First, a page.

Who would Jesus vote for?

During the late 1990s, an interesting fad spread across a large swathe of Christian teenagers in this country. All over the country, young people (and some older folk too!) were donning wristbands with the letters W.W.J.D? printed or sewn into their fabric. The letters, as you may remember, stood for the phrase “What would Jesus do?”. Presumably, the wristbands were intended as physical reminders to those who wore them to think before action, and consider in their thinking what Jesus might have done in a similar situation and attempt to emulate his example. This had two major benefits: (1) More consideration was given to Jesus’ life and ministry by some people, and to the principles by which he taught and acted, and (2) People were encouraged to consider their own Christian values in more areas of their lives than previously, and specifically in areas outside the church.

The fad — as they all do — passed, the wristband returned to the status of niche fashion accessory, but for many people the principle of considering what Jesus would do remained an important guide to making ethical decisions. So, that leads me to consider the obvious question of the moment: How would Jesus vote?

Christians of all persuasions tend to convince themselves that Jesus would have supported their own political beliefs. Socialists point to Jesus’ preference for the poor and the marginalised. Conservatives highlight the importance of personal responsibility and accountability in Jesus’ teaching. Libertarians draw attention to Jesus challenging the role and power of the state. Anarchists might note that Jesus himself played no part in a governmental system to support his own ministry.

Despite the propensity for Christians to point to Jesus’ example as support for their own Christian views, there are, I believe, two things which we Christians ought to be able to agree on when it comes to discussing politics, and they concern the nature of God.

Firstly, God doesn’t just belong in church. If we proclaim that Jesus is the Lord of all things, then God belongs in all the aspects of life about which we make decisions: finance, education, healthcare, social welfare and so on. Christians often fall into the trap of consumer politics, allowing the question which dominates their thinking to be: “what in this policy will benefit me personally?” rather than “how is God served best by this policy?”. If God is compartmentalised, and only affects areas of religious activity, then we have no one but ourselves to blame if the world ends up looking worse as a result.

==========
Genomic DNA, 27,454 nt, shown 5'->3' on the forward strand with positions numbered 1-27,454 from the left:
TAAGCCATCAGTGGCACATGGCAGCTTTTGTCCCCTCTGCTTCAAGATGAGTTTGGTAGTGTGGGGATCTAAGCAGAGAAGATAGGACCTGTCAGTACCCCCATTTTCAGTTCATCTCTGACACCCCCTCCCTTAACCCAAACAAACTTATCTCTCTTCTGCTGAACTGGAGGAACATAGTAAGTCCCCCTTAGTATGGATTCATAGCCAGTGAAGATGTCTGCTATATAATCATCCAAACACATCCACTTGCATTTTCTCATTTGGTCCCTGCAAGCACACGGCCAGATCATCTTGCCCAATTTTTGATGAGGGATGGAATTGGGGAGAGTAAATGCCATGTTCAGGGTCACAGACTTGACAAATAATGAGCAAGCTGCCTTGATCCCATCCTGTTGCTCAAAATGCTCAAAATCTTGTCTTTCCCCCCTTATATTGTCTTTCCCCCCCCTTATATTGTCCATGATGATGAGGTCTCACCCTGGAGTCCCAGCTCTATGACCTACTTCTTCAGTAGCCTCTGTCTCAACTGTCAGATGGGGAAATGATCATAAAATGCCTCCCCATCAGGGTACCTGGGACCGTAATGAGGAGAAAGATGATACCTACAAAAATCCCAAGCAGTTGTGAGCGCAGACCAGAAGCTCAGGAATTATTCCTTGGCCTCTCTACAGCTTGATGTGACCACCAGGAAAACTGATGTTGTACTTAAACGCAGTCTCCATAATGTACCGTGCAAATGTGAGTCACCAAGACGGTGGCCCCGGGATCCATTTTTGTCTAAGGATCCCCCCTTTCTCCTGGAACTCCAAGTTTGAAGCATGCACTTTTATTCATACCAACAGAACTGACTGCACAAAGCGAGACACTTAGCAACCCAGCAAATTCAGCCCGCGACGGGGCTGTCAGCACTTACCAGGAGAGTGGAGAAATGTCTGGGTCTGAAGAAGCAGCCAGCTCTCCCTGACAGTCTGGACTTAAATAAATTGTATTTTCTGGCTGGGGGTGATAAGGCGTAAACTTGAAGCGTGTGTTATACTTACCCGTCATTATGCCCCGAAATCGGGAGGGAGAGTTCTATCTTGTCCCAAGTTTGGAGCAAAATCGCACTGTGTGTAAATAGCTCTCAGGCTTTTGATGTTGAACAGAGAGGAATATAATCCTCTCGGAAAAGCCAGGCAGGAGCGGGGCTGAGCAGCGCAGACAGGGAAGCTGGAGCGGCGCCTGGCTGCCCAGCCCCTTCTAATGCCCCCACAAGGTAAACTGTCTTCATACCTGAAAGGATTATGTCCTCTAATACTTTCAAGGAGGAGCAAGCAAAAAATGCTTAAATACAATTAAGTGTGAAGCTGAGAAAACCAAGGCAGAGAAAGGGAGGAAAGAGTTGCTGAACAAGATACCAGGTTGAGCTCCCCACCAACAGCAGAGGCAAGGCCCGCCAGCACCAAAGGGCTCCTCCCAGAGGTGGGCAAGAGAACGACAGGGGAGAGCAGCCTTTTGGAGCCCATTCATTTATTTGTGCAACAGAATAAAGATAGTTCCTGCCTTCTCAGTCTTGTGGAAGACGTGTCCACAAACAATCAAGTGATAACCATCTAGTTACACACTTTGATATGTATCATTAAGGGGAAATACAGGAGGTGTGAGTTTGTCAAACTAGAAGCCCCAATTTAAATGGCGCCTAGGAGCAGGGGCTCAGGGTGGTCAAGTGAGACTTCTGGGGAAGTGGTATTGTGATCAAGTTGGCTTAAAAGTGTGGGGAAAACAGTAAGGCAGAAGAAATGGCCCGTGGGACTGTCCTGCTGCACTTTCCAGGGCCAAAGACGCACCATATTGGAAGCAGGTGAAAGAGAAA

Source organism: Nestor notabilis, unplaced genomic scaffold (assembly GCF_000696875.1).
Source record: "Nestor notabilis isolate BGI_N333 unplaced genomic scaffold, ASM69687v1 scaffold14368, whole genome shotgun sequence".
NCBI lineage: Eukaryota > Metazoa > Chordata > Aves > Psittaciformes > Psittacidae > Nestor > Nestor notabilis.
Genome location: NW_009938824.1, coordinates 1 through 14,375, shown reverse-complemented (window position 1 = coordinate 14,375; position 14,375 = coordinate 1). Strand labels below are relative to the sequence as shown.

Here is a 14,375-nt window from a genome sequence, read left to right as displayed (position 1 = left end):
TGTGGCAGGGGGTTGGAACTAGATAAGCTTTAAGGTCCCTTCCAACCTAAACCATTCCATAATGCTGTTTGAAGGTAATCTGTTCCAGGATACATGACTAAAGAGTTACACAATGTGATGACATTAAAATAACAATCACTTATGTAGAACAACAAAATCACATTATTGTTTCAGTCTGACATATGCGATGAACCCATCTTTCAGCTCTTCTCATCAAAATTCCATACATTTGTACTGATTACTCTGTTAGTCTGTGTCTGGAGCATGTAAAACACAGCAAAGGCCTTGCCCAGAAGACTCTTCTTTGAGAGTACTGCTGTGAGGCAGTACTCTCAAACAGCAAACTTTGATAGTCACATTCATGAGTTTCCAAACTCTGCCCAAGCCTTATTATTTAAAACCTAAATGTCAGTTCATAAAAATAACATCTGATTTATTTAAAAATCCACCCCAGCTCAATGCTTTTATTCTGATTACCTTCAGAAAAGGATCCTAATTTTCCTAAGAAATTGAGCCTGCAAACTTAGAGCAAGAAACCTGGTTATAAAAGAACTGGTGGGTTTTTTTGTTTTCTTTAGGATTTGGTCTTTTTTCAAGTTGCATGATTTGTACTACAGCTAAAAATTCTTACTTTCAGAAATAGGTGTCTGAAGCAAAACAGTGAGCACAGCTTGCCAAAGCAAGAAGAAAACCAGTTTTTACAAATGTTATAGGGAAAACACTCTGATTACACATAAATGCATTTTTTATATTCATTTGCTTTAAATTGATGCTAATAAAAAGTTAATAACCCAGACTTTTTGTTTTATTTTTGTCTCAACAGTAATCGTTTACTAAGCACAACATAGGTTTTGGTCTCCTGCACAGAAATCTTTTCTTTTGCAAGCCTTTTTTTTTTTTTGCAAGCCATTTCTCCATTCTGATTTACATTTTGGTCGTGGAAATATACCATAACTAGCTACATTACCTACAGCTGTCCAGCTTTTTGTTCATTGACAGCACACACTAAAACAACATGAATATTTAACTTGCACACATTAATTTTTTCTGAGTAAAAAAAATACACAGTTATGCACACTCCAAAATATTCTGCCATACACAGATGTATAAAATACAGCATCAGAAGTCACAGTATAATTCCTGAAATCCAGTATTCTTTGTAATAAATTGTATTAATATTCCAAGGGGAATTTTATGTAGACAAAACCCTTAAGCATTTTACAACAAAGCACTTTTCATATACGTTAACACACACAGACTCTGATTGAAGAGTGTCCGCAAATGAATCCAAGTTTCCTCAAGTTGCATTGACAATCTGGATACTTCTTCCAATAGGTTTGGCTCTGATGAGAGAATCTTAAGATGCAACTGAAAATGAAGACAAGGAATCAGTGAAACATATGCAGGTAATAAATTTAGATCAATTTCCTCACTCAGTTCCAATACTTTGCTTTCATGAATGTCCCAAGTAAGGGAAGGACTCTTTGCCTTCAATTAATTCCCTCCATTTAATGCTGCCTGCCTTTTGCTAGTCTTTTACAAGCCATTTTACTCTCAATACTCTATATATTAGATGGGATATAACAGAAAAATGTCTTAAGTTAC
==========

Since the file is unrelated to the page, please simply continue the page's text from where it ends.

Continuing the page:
Secondly, God doesn’t just belong to Christians. We like to imagine that the purpose of God is to make life better for those who believe in him, and to be a supernatural advocate for the church in daily life. As a result, Christians who engage in the political process often only do so as a means of pursuing a specific Christian agenda. But God cares about the good and wellbeing of his whole creation, and every person in it. It isn’t good enough for Christians to be vocal only when an issue arises which concerns faith of the church, and to remain silent on other matters. Christian engagement in politics should reflect God’s care for the whole of creation, and should be more than organising hustings or campaigning on hot-topic issues.

It would be presumptuous and probably heretical to suggest how Jesus would have voted. No political system is perfect. No politician is perfect. None can provide the redemption which God alone can provide. But Jesus had compassion on all people, regardless of wealth, stature, religious belief, health, or any other social marker. His life and ministry were about bringing justice, peace and joy. He engaged with his community and cared for the vulnerable. If our politicians did the same, they would serve us well. If we helped them by living lives by that example, they would serve us better. Much like those wristbands, politics ought to force us to face the questions of how we can emulate Jesus more faithfully, and where we can serve him more fruitfully.

Whoever you vote for, whoever ends up representing this constituency after the election, whether you agree with them or not, they still need Christians to pray for them and work with them to bring about a nation which better serves God.

Rob Glenny